The scariest moment occurred in early 1991 during the heightened security that accompanied the first Iraq war. During a sabbatical stay at Ann Arbor, Michigan, Leone and I and a friend decided on the spur of the moment one Sunday afternoon to head to Windsor, Ontario to have dinner with mutual friends from our graduate school days. While in the US I was classed as a visiting scholar at the University of Michigan and of course had the requisite papers to prove it. The papers of course were kept in our rented home in Ann Arbor. When returning to the US after our dinner and visit I made the mistake of saying too much to the border security officer. Instead of saying something like we are going to the US for a visit I said that I was a visiting scholar etc. He then demanded to see my papers which of course I did not have with me. He was not going to let us through and suggested that our friend, an American, would have to return to Ann Arbor and retrieve my papers before we could proceed. After much discussion and being made to feel smaller than small he finally allowed us through. I now know that saying little and keeping it simple is the best approach. As for being honest that does not work if you are also not smart enough to take care of details, unless of course being made to feel smaller than small gives you a rush. I can still here my Dad’s voice saying to me as a child “Why must you always learn the hard way?”
Yes, we used to take that border for granted. No more! But with respect to offering Too Much Information, when the Canadian border guard asked “What do you have to declare?”, my father once pulled out his itemized list and started to go through it: “A nightgown for my wife..” only to be stopped by the guard. “No, no, just the amount.” I figure whichever way I jump, it’s likely to be wrong.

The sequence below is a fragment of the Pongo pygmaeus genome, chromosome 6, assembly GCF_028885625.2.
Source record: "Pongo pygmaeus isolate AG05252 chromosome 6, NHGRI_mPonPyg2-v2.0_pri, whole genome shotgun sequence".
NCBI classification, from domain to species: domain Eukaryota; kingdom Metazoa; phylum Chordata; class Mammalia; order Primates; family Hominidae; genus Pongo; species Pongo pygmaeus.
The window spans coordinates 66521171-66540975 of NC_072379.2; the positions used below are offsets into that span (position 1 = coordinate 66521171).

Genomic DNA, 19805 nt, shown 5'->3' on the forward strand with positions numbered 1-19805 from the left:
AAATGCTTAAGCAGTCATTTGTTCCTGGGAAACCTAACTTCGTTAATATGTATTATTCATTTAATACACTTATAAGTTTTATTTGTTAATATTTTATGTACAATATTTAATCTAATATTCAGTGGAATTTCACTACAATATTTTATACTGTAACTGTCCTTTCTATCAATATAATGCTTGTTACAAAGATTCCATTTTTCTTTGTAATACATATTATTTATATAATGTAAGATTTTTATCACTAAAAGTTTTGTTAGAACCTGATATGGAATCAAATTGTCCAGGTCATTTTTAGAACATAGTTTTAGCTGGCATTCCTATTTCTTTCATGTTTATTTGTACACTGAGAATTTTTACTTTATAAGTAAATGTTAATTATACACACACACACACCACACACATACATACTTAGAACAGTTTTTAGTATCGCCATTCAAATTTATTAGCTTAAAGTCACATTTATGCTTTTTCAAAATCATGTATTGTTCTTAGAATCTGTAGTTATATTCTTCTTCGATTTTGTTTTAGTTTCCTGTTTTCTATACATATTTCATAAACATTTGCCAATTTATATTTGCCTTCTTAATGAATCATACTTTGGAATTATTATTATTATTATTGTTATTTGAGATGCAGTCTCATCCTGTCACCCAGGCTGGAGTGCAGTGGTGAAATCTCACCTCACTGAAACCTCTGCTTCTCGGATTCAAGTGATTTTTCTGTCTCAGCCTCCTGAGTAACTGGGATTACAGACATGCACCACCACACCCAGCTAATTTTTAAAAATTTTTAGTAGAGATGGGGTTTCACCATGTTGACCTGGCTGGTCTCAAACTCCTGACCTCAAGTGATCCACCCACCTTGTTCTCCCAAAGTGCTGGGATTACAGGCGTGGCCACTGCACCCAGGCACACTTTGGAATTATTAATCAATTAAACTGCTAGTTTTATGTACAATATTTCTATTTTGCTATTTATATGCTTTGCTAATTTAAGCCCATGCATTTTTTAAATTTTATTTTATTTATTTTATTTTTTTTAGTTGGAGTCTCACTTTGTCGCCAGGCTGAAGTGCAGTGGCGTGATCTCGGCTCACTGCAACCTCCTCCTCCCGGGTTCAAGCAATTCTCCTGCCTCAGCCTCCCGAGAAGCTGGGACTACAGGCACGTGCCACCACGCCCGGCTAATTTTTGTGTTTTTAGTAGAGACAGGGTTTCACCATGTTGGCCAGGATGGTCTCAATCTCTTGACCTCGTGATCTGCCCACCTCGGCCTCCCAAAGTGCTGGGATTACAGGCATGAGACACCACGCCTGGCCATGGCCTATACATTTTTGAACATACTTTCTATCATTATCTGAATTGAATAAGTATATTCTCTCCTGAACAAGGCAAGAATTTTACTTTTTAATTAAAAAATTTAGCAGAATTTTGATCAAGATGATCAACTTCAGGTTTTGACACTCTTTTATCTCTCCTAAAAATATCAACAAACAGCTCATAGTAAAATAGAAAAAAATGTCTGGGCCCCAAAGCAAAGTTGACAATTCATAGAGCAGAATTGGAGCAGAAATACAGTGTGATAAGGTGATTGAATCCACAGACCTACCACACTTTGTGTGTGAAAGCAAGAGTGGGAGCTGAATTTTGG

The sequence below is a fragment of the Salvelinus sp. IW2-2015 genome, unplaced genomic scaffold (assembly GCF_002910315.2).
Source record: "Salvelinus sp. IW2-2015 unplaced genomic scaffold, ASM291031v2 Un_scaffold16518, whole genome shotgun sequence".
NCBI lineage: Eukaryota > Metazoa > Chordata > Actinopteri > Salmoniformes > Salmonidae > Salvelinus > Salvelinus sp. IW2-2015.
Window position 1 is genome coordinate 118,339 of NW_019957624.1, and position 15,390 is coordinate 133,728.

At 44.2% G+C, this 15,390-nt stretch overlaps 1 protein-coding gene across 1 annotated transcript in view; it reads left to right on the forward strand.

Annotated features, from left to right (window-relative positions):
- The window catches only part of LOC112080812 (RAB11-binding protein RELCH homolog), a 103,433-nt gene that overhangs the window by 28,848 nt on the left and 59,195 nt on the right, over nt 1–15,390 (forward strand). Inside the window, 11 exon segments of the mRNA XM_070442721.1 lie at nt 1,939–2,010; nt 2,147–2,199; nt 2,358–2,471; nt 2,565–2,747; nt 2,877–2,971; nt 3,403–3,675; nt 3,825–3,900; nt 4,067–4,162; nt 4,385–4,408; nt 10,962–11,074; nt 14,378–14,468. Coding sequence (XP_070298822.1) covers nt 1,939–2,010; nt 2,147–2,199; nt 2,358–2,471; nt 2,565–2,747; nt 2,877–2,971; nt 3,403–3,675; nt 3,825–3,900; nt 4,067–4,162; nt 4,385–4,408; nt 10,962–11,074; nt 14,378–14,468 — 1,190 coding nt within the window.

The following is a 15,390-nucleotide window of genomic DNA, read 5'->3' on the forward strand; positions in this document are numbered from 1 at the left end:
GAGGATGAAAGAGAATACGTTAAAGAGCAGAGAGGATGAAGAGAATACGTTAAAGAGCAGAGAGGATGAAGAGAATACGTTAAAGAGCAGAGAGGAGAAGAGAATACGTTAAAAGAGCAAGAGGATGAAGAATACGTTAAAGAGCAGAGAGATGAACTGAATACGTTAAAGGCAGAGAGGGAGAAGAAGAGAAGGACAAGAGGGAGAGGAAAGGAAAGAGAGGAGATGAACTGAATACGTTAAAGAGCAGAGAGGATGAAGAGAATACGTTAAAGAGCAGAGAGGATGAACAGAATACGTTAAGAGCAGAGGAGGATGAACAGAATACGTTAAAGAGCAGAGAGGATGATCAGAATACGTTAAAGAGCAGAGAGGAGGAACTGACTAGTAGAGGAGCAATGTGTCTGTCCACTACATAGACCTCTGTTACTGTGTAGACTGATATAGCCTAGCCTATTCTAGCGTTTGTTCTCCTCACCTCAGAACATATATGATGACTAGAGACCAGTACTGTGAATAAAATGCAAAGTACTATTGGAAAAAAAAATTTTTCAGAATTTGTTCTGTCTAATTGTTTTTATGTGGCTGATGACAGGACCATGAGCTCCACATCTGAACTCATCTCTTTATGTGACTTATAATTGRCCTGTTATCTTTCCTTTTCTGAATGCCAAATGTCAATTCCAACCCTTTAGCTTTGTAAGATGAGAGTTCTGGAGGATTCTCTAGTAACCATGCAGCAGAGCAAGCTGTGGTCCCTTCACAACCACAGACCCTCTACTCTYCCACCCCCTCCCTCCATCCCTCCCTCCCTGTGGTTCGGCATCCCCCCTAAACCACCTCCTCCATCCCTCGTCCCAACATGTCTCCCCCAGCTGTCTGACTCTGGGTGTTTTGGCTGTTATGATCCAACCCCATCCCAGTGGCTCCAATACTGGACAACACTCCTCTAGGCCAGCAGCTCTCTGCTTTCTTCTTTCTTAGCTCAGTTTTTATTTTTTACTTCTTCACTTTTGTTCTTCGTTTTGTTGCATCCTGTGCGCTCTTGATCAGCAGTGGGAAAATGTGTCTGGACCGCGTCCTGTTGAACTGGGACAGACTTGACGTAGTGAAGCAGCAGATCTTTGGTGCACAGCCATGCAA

I can remember when I forgot John’s and my passports once, travelling by air (pre Osama Bin Laden). We got into the U.S. on our driver’s licenses and the smiling admonition — you might want to bring them next time.
But John has the most trouble with borders. Like you, Isabel, in your fine post, he is so nervous that for miles before Customs, he rehearses in his mind what he will say. “What is the purpose of my trip?” Vacation. Vacation. Vacation.
So when he arrived and the official asked him where he lived, he stuttered “Oh-TA-wa (as if he had never pronounced the name before!),” then had to add (to make it even worse), “…YOU know, near Kingston!” The woman looked hard at him, then laughed and waved him on. John is so lucky. One look at his round beaming face and official think — what harm could THIS guy do?
When we drove on, I said, “What was THAT all about?” He said, “I panicked and read out the first city name I saw above me in big letters. That Kingston was below it was a bonus, don’t ya think?”
It’s an art form, I swear – distinguishing between general jumpiness and guilt! I guess–like any other human activity–you’d get to the point that you trusted your instincts. Or. more accurately, your intuition: that little voice that speaks from your subconscious.
I laughed my whole way though this one! The first incident you mentioned is still clear in my mind, and the quietness in the back seat on subsequent border crossings says much for the tone in Sheldon’s voice when he said “Say nothing”! Mind you, now that I am traveling alone I say very little myself at the border (but wheelchairs do help). MMG